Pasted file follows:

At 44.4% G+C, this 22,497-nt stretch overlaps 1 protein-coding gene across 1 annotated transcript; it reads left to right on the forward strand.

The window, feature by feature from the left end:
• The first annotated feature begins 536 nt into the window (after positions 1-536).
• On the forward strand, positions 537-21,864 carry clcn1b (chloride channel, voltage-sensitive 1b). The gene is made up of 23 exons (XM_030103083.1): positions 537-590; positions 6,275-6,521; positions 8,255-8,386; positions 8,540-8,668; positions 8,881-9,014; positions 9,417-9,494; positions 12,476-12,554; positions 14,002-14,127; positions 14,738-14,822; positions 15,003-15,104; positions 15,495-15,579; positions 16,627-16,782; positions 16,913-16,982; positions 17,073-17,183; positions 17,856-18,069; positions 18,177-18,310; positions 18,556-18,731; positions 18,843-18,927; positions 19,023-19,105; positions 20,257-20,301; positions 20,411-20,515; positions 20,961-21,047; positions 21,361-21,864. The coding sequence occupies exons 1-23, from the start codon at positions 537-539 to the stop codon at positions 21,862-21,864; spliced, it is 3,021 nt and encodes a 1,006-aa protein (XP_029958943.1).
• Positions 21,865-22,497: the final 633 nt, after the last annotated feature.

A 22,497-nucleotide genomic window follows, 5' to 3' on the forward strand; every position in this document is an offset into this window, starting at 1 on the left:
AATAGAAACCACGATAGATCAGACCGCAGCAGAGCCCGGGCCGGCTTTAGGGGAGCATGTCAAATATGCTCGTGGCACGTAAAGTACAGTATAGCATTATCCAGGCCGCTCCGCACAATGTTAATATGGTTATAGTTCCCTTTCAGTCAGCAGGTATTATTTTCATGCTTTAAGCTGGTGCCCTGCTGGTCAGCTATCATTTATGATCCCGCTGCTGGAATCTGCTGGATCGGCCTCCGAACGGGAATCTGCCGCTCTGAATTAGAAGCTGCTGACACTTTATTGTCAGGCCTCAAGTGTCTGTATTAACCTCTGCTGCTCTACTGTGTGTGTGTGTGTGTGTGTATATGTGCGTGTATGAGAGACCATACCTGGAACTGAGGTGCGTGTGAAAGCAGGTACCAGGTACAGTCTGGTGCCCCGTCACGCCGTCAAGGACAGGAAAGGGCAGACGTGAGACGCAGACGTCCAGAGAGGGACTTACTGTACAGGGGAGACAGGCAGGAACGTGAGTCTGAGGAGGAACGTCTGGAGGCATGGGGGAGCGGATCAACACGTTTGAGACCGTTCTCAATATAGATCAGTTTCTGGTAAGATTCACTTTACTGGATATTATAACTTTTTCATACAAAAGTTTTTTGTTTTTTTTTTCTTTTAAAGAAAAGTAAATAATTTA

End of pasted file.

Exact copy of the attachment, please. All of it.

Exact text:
At 44.4% G+C, this 22,497-nt stretch overlaps 1 protein-coding gene across 1 annotated transcript; it reads left to right on the forward strand.

The window, feature by feature from the left end:
• The first annotated feature begins 536 nt into the window (after positions 1-536).
• On the forward strand, positions 537-21,864 carry clcn1b (chloride channel, voltage-sensitive 1b). The gene is made up of 23 exons (XM_030103083.1): positions 537-590; positions 6,275-6,521; positions 8,255-8,386; positions 8,540-8,668; positions 8,881-9,014; positions 9,417-9,494; positions 12,476-12,554; positions 14,002-14,127; positions 14,738-14,822; positions 15,003-15,104; positions 15,495-15,579; positions 16,627-16,782; positions 16,913-16,982; positions 17,073-17,183; positions 17,856-18,069; positions 18,177-18,310; positions 18,556-18,731; positions 18,843-18,927; positions 19,023-19,105; positions 20,257-20,301; positions 20,411-20,515; positions 20,961-21,047; positions 21,361-21,864. The coding sequence occupies exons 1-23, from the start codon at positions 537-539 to the stop codon at positions 21,862-21,864; spliced, it is 3,021 nt and encodes a 1,006-aa protein (XP_029958943.1).
• Positions 21,865-22,497: the final 633 nt, after the last annotated feature.

A 22,497-nucleotide genomic window follows, 5' to 3' on the forward strand; every position in this document is an offset into this window, starting at 1 on the left:
AATAGAAACCACGATAGATCAGACCGCAGCAGAGCCCGGGCCGGCTTTAGGGGAGCATGTCAAATATGCTCGTGGCACGTAAAGTACAGTATAGCATTATCCAGGCCGCTCCGCACAATGTTAATATGGTTATAGTTCCCTTTCAGTCAGCAGGTATTATTTTCATGCTTTAAGCTGGTGCCCTGCTGGTCAGCTATCATTTATGATCCCGCTGCTGGAATCTGCTGGATCGGCCTCCGAACGGGAATCTGCCGCTCTGAATTAGAAGCTGCTGACACTTTATTGTCAGGCCTCAAGTGTCTGTATTAACCTCTGCTGCTCTACTGTGTGTGTGTGTGTGTGTGTATATGTGCGTGTATGAGAGACCATACCTGGAACTGAGGTGCGTGTGAAAGCAGGTACCAGGTACAGTCTGGTGCCCCGTCACGCCGTCAAGGACAGGAAAGGGCAGACGTGAGACGCAGACGTCCAGAGAGGGACTTACTGTACAGGGGAGACAGGCAGGAACGTGAGTCTGAGGAGGAACGTCTGGAGGCATGGGGGAGCGGATCAACACGTTTGAGACCGTTCTCAATATAGATCAGTTTCTGGTAAGATTCACTTTACTGGATATTATAACTTTTTCATACAAAAGTTTTTTGTTTTTTTTTTCTTTTAAAGAAAAGTAAATAATTTA